Commissioner Tierney: “Can You Start Over, Your Call Dropped…”
It’s happened to all of us. Traveling over hill and dale, connecting to a needed service, or getting work done thanks to Bluetooth. And then, nothing. Silence. Blank screens. Your tires roll on as your work comes to a screeching halt… spotty cell service strikes again, leaving you frustrated, lost or unproductive.
Data from the Public Service Department shows that up to 40% percent of Vermonters do not have reliable cell service, and that, as of 2018, 62% of our highways had middling or poor reception, while 10% lacked any kind of coverage at all.
Expanding cellular service in Vermont is a necessity, not a luxury. As a day in Vermont unfolds, countless conversations and activities begin or end with a call, email or web search on a mobile device. This truth is apparent to many who live, work, and travel in our state. It is a truth that stings when we meet the repercussions from missing or losing an important or timely conversation, or for a business that loses out on potential customers or can’t attract new workers.
We know from those living in rural communities that reliable cell service is key to living in their homes for the foreseeable future. Youth – who use their phones for so much of their lives – will not stay in Vermont, and potential newcomers will not relocate here. People need a consistent and reliable telephone connection; many cannot afford both land lines and cell phones.
Essential public services suffer from a lack of cell service, too. Plow drivers and maintenance crews need to be in touch while in the field. Social workers need to reach their clients as they travel the state to check on their health and welfare. Farmers rely on cell service to communicate with customers, take mobile credit card payments, order supplies, call the veterinarian, and arrange for processing or transportation of goods.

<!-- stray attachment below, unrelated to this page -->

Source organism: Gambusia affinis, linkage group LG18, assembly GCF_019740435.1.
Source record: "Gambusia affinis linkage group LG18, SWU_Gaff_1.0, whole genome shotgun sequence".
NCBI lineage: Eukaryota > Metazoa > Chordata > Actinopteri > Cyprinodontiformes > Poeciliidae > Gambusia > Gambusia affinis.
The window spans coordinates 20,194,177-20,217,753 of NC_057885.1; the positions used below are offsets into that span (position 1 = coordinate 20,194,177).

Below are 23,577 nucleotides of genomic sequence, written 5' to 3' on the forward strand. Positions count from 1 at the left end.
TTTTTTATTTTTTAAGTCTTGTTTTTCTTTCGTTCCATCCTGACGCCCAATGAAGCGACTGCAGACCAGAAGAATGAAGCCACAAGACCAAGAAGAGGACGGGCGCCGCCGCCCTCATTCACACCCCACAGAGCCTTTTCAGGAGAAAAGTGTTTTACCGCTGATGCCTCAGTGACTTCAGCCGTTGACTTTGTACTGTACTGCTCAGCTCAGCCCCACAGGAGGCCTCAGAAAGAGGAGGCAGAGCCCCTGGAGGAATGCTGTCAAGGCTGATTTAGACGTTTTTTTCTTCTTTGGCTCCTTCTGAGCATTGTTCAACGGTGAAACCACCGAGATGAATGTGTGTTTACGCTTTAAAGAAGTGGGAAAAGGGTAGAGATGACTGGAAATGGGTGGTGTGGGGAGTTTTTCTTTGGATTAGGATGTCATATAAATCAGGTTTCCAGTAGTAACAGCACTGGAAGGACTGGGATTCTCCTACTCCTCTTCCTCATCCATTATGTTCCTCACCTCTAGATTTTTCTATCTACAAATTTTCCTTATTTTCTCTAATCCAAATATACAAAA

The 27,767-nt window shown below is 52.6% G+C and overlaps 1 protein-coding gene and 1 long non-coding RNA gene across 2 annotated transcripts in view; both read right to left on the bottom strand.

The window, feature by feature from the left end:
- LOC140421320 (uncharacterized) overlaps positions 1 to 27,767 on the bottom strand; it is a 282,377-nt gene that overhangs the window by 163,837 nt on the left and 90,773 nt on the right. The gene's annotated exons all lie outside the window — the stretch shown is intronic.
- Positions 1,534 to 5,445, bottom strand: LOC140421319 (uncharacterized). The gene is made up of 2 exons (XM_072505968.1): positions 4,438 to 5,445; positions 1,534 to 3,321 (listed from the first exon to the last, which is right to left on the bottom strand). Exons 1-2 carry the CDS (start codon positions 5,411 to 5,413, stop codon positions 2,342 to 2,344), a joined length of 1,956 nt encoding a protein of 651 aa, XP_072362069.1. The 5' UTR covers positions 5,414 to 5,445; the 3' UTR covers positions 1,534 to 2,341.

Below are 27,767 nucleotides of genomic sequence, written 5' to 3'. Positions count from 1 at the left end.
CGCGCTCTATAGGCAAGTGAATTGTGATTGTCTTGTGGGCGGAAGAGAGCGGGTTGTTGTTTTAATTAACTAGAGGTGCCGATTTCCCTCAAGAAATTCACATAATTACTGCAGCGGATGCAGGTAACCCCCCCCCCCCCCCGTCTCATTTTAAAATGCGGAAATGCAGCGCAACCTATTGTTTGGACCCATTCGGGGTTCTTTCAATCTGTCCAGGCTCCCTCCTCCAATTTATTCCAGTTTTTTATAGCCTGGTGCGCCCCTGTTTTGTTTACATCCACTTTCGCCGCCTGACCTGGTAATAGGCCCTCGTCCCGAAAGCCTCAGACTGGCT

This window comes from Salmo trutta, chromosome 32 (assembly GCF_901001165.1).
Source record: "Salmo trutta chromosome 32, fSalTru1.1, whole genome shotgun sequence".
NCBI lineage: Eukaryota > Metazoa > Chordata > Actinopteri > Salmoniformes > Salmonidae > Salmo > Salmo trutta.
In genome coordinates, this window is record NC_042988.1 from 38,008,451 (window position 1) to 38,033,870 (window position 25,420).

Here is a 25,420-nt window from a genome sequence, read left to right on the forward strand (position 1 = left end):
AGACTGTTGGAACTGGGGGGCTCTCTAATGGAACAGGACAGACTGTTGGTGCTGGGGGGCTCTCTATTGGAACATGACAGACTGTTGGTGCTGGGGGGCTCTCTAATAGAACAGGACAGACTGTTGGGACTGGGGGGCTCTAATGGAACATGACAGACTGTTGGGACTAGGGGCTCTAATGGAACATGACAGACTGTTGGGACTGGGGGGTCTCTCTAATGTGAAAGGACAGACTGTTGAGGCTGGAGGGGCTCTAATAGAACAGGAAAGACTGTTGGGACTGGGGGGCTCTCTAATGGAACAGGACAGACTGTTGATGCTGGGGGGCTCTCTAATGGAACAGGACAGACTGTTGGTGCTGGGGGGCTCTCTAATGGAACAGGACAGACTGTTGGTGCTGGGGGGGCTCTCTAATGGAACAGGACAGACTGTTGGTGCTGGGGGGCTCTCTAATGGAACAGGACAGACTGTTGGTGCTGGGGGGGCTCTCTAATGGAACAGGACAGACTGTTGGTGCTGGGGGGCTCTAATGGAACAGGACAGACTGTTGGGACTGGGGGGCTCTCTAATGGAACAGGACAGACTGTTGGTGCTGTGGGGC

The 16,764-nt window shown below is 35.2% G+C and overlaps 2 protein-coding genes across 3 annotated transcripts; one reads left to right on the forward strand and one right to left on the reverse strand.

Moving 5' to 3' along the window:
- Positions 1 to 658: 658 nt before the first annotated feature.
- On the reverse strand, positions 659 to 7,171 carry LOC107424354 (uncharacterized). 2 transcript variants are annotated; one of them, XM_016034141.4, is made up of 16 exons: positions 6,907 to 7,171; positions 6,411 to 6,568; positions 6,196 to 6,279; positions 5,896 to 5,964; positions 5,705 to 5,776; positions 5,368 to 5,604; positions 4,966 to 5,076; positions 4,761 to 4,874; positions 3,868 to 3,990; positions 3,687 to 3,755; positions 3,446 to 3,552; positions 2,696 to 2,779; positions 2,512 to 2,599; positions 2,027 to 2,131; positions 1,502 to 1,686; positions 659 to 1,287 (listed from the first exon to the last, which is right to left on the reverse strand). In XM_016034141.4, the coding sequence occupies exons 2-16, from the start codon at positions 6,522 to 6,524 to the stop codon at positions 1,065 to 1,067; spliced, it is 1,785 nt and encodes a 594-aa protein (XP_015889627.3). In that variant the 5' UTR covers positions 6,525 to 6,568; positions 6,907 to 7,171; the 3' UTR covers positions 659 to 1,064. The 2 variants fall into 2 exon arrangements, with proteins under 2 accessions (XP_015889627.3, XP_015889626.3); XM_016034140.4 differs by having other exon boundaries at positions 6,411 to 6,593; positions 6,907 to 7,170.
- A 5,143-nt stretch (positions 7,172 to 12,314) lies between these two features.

Vermont can do better, and with historic federal aid, now is the time to do it. That’s why Governor Scott has proposed spending $51 million of our state’s federal relief dollars on a program to build cell towers that will substantially extend the coverage along roads and throughout rural communities.
For far too long the state has waited to see if the market and private cell companies will invest in Vermont and fix these gaps, but just like broadband, there comes a time when subsidizing the effort is the only path forward. Because continuing to wait is just putting the communities who lack this essential service further behind.
Alternatively, here’s the good news: by expanding wireless service, along with broadband and the many other infrastructure needs Governor Scott has proposed for rural economic development, we can transform these communities and create economic vibrancy that will attract – rather than deter – more private investment in the future. So next time there is a new technology, the market leaps at the opportunity to invest in rural Vermont.
That’s exactly what this investment is – an investment in the future, where we expand economic equity to all regions of the state, and help our rural communities strengthen their economic foundation while keeping their rural character.
Which is why it’s also important to note that this proposal has a much better, more robust community engagement process because we know this should be a collaborative process with local voices involved. And we have a rigorous regulatory process that appropriately considers and protects our health, our natural resources and ensures cell towers are sited in a manner that maintains the integrity of Vermont’s environment and the natural beauty of the communities that host them.
With federal funding now available, this is our chance to invest wisely in expanding cell service so our citizens can have the basic tools they need to be safe, be in touch, and to collectively advance Vermont’s economic future. But seizing our chance means we can’t keep standing on old, familiar objections. We must make smart choices if we are going to move forward, to a better place where cell service is reliable and readily accessible in our everyday lives. The need to expand cell service in Vermont is monumental. The cost of not expanding service is unacceptable.
This piece is authored by June Tierney, commissioner of the Vermont Department of Public Service, which is the department charged with representing the public interest in telecommunications, energy, water and wastewater utility matters.
For more information on this Critical Communication Infrastructure proposal, click here to view Governor Scott’s weekly press conference.